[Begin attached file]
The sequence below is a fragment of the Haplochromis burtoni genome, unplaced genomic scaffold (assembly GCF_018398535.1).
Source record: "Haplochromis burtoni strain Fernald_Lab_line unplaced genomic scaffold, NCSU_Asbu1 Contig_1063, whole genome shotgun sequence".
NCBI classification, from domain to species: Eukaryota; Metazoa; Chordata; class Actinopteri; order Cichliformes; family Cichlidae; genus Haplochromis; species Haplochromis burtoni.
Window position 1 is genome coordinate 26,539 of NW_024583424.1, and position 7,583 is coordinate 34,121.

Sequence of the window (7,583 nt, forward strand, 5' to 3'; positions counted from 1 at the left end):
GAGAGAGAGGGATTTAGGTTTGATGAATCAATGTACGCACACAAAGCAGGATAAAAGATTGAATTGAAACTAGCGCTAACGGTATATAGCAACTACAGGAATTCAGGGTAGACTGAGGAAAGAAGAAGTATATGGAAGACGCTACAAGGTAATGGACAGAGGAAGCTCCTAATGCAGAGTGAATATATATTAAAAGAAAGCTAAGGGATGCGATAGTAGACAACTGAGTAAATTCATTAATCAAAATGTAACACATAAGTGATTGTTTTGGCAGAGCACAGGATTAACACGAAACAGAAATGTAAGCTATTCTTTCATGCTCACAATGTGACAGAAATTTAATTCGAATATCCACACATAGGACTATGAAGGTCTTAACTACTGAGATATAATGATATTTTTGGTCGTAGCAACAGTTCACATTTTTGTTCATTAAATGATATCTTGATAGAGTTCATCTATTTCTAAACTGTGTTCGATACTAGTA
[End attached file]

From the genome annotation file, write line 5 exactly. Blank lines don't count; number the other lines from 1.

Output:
Sequence of the window (7,583 nt, forward strand, 5' to 3'; positions counted from 1 at the left end):